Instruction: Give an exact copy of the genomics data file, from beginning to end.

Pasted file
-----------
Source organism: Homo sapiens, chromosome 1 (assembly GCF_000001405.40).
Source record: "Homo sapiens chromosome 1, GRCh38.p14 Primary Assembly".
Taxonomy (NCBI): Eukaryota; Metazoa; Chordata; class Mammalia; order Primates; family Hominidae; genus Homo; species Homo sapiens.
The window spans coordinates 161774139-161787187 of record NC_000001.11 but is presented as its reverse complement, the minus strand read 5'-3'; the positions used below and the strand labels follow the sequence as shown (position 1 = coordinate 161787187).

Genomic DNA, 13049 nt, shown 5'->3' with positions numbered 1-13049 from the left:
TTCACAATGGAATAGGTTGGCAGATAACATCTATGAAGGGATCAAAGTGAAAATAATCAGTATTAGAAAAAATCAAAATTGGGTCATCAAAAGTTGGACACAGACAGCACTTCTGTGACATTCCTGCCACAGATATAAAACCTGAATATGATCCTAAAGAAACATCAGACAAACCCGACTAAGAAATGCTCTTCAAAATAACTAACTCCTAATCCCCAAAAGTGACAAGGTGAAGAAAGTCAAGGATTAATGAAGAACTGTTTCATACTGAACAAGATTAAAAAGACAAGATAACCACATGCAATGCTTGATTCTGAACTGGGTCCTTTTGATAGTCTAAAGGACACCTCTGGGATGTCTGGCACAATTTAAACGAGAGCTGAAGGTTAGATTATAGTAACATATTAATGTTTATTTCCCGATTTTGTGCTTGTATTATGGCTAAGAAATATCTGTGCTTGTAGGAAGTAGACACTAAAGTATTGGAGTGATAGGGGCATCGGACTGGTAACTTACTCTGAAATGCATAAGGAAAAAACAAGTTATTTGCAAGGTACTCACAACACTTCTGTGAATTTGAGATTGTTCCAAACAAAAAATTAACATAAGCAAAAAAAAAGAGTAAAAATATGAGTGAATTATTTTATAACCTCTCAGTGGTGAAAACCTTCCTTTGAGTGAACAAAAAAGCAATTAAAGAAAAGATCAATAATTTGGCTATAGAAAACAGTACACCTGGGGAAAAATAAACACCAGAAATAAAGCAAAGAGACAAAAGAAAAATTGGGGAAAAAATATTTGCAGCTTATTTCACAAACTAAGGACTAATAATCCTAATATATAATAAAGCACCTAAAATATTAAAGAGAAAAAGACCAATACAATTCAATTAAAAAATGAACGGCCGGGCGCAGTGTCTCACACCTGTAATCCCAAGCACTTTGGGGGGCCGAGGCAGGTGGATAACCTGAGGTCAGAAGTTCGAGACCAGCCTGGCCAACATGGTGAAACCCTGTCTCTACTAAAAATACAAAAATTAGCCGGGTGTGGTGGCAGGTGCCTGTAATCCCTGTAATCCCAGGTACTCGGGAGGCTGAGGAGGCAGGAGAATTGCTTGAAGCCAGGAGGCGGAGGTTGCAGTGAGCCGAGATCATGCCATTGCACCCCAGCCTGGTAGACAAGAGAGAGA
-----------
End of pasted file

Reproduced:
Source organism: Homo sapiens, chromosome 1 (assembly GCF_000001405.40).
Source record: "Homo sapiens chromosome 1, GRCh38.p14 Primary Assembly".
Taxonomy (NCBI): Eukaryota; Metazoa; Chordata; class Mammalia; order Primates; family Hominidae; genus Homo; species Homo sapiens.
The window spans coordinates 161774139-161787187 of record NC_000001.11 but is presented as its reverse complement, the minus strand read 5'-3'; the positions used below and the strand labels follow the sequence as shown (position 1 = coordinate 161787187).

Genomic DNA, 13049 nt, shown 5'->3' with positions numbered 1-13049 from the left:
TTCACAATGGAATAGGTTGGCAGATAACATCTATGAAGGGATCAAAGTGAAAATAATCAGTATTAGAAAAAATCAAAATTGGGTCATCAAAAGTTGGACACAGACAGCACTTCTGTGACATTCCTGCCACAGATATAAAACCTGAATATGATCCTAAAGAAACATCAGACAAACCCGACTAAGAAATGCTCTTCAAAATAACTAACTCCTAATCCCCAAAAGTGACAAGGTGAAGAAAGTCAAGGATTAATGAAGAACTGTTTCATACTGAACAAGATTAAAAAGACAAGATAACCACATGCAATGCTTGATTCTGAACTGGGTCCTTTTGATAGTCTAAAGGACACCTCTGGGATGTCTGGCACAATTTAAACGAGAGCTGAAGGTTAGATTATAGTAACATATTAATGTTTATTTCCCGATTTTGTGCTTGTATTATGGCTAAGAAATATCTGTGCTTGTAGGAAGTAGACACTAAAGTATTGGAGTGATAGGGGCATCGGACTGGTAACTTACTCTGAAATGCATAAGGAAAAAACAAGTTATTTGCAAGGTACTCACAACACTTCTGTGAATTTGAGATTGTTCCAAACAAAAAATTAACATAAGCAAAAAAAAAGAGTAAAAATATGAGTGAATTATTTTATAACCTCTCAGTGGTGAAAACCTTCCTTTGAGTGAACAAAAAAGCAATTAAAGAAAAGATCAATAATTTGGCTATAGAAAACAGTACACCTGGGGAAAAATAAACACCAGAAATAAAGCAAAGAGACAAAAGAAAAATTGGGGAAAAAATATTTGCAGCTTATTTCACAAACTAAGGACTAATAATCCTAATATATAATAAAGCACCTAAAATATTAAAGAGAAAAAGACCAATACAATTCAATTAAAAAATGAACGGCCGGGCGCAGTGTCTCACACCTGTAATCCCAAGCACTTTGGGGGGCCGAGGCAGGTGGATAACCTGAGGTCAGAAGTTCGAGACCAGCCTGGCCAACATGGTGAAACCCTGTCTCTACTAAAAATACAAAAATTAGCCGGGTGTGGTGGCAGGTGCCTGTAATCCCTGTAATCCCAGGTACTCGGGAGGCTGAGGAGGCAGGAGAATTGCTTGAAGCCAGGAGGCGGAGGTTGCAGTGAGCCGAGATCATGCCATTGCACCCCAGCCTGGTAGACAAGAGAGAGA